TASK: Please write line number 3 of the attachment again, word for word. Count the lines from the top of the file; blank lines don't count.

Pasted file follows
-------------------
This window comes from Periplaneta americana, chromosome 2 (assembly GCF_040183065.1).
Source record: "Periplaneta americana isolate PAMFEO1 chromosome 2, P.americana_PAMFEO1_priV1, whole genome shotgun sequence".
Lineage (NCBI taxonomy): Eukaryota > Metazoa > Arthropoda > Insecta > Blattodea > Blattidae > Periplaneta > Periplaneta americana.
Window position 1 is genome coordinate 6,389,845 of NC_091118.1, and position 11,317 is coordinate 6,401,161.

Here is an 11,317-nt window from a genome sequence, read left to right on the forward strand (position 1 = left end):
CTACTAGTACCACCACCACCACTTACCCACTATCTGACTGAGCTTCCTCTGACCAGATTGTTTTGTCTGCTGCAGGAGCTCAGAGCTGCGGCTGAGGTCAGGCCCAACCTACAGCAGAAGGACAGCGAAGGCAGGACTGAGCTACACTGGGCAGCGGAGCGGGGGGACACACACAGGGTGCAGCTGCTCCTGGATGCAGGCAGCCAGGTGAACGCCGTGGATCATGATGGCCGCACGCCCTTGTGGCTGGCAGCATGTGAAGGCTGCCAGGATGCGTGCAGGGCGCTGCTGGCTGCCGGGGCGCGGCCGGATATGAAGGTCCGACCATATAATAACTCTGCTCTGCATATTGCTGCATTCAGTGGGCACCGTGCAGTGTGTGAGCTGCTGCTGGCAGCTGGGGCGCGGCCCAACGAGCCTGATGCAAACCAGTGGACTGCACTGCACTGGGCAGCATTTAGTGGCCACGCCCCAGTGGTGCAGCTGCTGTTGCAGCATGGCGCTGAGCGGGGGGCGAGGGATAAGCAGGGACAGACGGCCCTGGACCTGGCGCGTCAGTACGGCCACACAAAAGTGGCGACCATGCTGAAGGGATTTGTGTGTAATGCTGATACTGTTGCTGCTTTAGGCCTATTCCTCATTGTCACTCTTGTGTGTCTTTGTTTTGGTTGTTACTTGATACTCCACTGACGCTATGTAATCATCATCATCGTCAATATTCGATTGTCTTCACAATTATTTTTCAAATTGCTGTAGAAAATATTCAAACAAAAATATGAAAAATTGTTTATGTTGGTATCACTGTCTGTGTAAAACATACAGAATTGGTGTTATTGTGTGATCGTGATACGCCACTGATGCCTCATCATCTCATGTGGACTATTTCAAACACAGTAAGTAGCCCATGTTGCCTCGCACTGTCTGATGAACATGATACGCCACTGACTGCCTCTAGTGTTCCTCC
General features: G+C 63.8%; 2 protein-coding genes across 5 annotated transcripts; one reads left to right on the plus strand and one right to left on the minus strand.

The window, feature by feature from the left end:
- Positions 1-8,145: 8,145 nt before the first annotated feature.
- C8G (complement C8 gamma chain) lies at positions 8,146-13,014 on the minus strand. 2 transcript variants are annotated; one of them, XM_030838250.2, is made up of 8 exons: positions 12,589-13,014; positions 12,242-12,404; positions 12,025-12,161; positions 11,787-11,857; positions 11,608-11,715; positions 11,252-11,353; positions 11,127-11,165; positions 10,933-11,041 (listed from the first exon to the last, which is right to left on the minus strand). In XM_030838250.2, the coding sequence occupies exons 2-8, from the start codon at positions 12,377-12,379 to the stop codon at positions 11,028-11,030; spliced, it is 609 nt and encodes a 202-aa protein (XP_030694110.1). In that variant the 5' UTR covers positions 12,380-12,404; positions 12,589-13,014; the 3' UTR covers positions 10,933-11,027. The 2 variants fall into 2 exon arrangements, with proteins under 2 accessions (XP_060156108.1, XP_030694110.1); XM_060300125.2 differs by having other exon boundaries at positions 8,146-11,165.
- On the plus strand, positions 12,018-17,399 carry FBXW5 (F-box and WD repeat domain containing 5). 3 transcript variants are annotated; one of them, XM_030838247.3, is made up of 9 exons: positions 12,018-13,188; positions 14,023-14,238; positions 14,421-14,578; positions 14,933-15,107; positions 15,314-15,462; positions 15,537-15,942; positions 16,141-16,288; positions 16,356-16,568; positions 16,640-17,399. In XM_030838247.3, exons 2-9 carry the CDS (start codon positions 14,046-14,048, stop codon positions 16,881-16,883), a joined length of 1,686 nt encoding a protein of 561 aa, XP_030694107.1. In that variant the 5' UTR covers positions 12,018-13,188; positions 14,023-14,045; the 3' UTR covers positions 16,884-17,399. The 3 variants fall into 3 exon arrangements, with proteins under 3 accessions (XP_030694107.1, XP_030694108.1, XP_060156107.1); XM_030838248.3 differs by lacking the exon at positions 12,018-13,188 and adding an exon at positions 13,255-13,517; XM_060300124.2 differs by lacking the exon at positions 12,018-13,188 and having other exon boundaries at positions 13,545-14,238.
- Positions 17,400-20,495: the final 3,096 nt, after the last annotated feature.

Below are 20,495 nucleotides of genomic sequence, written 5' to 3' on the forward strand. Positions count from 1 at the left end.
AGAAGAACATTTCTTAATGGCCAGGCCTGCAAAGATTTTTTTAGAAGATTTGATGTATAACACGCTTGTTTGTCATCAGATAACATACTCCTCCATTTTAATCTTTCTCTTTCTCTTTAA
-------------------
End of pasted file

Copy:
Lineage (NCBI taxonomy): Eukaryota > Metazoa > Arthropoda > Insecta > Blattodea > Blattidae > Periplaneta > Periplaneta americana.